Skip to main content
lithium hydroxide

Posco breaks ground

Posco Holdings has held the groundbreaking ceremony for the first lithium hydroxide factory in South Korea, at the Yulchon Industrial Complex in South Jeolla province. The company will invest over $450 million up to completion in 2025. It will be able to produce about 25,000 tonnes/year, enough for some 600,000 electric vehicles.

Yulchon is already home to the Posco Future M subsidiary’s cathode material facility. A lithium ore plant is also being built there and it will eventually host a secondary battery material facility.

The new lithium hydroxide plant is part of the second phase of investment in the production of 25,000 tonnes/year of lithium carbonate raw material at the Hombre Muerto salt flat in Argentina. Posco acquired this in 2018 and is now operating the primary and secondary processes. It aims to quadruple production by 2028.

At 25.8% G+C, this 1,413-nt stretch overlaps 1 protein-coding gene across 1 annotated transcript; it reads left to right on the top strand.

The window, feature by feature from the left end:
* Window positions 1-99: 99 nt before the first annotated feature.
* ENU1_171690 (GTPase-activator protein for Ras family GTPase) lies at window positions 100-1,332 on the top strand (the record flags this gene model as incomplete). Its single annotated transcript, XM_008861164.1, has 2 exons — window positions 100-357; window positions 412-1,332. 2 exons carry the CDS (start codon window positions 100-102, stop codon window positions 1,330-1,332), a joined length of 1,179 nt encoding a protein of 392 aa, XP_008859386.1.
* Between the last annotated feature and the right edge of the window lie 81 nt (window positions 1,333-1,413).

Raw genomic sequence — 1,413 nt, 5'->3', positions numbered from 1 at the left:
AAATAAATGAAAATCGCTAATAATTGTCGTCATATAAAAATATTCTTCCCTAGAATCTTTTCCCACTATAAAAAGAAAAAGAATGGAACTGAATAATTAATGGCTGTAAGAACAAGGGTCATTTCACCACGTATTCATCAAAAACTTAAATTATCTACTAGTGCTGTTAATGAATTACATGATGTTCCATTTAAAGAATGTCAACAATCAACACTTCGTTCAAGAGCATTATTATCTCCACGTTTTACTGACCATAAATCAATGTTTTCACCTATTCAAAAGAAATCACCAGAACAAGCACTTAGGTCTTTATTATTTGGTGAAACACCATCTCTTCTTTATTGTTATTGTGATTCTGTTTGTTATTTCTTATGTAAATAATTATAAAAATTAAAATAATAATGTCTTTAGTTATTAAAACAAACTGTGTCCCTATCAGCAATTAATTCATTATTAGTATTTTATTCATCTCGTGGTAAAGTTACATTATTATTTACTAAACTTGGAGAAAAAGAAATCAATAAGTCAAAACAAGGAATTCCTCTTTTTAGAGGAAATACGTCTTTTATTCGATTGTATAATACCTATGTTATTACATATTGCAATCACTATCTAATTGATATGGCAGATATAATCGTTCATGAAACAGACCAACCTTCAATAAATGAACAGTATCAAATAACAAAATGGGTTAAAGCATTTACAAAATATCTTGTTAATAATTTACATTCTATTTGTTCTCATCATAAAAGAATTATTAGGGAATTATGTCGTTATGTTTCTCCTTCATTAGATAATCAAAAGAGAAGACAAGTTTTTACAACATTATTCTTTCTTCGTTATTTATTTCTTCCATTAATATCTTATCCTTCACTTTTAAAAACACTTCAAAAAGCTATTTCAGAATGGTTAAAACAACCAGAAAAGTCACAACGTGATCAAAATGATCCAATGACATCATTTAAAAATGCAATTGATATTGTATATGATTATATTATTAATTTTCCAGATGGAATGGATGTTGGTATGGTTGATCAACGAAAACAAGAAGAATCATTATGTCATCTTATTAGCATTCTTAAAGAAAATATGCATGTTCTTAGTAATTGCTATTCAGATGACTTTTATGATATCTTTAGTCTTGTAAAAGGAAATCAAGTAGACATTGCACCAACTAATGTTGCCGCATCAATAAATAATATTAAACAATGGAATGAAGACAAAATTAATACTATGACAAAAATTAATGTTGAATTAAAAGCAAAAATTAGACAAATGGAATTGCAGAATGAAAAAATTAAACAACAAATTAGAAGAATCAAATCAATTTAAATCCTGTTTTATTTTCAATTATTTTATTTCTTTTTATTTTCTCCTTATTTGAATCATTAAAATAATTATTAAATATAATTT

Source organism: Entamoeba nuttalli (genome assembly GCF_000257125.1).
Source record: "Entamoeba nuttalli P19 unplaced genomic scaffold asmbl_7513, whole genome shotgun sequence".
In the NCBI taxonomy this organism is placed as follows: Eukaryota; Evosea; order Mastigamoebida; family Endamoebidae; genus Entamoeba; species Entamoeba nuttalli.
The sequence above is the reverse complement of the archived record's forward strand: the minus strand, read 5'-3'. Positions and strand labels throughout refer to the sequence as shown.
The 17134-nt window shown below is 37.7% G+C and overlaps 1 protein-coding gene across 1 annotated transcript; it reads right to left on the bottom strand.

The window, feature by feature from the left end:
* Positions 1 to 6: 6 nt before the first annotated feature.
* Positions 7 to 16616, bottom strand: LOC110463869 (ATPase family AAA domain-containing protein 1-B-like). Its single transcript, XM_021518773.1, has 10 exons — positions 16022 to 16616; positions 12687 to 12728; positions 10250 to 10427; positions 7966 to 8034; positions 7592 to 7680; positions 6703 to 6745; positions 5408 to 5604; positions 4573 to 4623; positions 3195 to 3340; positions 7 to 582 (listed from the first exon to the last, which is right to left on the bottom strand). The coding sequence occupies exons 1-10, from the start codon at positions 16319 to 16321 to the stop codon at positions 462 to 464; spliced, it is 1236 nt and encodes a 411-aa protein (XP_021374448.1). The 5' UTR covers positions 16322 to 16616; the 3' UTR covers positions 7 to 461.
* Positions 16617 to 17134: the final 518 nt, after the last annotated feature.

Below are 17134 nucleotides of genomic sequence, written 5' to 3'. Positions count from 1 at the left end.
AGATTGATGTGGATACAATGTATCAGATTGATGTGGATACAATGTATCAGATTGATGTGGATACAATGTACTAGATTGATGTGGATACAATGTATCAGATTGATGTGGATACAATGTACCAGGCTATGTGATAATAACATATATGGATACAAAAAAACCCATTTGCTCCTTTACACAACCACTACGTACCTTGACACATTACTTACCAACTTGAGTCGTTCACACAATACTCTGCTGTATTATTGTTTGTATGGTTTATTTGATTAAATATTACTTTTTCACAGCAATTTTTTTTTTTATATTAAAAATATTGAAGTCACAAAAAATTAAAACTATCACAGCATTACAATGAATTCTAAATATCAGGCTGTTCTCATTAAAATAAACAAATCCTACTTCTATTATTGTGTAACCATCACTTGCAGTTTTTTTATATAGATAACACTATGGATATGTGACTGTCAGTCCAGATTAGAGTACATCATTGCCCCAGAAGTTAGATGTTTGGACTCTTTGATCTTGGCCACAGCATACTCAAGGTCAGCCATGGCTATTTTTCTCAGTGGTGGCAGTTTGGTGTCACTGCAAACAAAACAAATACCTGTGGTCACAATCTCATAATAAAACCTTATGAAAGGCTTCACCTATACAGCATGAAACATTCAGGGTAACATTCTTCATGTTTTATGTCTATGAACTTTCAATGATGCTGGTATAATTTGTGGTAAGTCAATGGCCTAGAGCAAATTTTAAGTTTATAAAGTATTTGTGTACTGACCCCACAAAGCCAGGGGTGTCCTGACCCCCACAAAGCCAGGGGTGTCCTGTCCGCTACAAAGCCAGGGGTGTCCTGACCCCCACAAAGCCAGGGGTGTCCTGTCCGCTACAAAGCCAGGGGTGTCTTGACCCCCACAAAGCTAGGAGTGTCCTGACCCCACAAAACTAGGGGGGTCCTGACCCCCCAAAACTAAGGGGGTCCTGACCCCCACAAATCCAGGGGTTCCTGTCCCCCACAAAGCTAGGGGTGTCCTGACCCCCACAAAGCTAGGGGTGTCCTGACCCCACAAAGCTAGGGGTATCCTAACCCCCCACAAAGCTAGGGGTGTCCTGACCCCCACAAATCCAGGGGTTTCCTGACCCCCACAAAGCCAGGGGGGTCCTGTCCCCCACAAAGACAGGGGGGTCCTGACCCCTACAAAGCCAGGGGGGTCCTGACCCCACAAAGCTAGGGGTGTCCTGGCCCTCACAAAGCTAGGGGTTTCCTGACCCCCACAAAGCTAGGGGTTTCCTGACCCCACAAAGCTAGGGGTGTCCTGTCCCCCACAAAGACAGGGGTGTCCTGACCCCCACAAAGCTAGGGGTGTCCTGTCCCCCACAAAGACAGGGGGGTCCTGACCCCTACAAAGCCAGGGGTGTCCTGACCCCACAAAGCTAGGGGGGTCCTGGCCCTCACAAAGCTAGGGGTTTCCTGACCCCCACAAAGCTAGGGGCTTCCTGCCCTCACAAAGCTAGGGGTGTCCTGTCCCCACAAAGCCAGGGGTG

Recently, Posco Future M and General Motors (GM) announced that they would start a second phase of investment to increase the capacity of their North American cathode joint venture, Ultium CAM, at Becancour, Quebec. They aim to complete the expansion of plant, whose initial capacity in 2024 will be 30,000 tonnes/year, and build a new spherical graphite plant by 2026.

This reflects GM’s plans to produce 1 million EVs/year by 2025 and to establish four battery cell joint factories in the US, with combined capacity of 160 GWh Ultium CAM has also signed a large contract to supply high-nickel cathode materials, which will be produced in the expanded line, to Ultium Cells, the battery joint venture of GM and LG Energy Solution. This will be worth around $10 billion.

In May, the Posco Future M board approved a plant to invest €413 million to build a 46,000 tonnes/year high-nickel NCMA cathode plant at Pohang. Combined with existing capacity in Korea and China, this will bring its total cathode capacity to 271,000 tonnes/year by 2025, not including the GM joint venture and another in China.

Add new comment

Plain text

  • No HTML tags allowed.
  • Lines and paragraphs break automatically.
  • Web page addresses and email addresses turn into links automatically.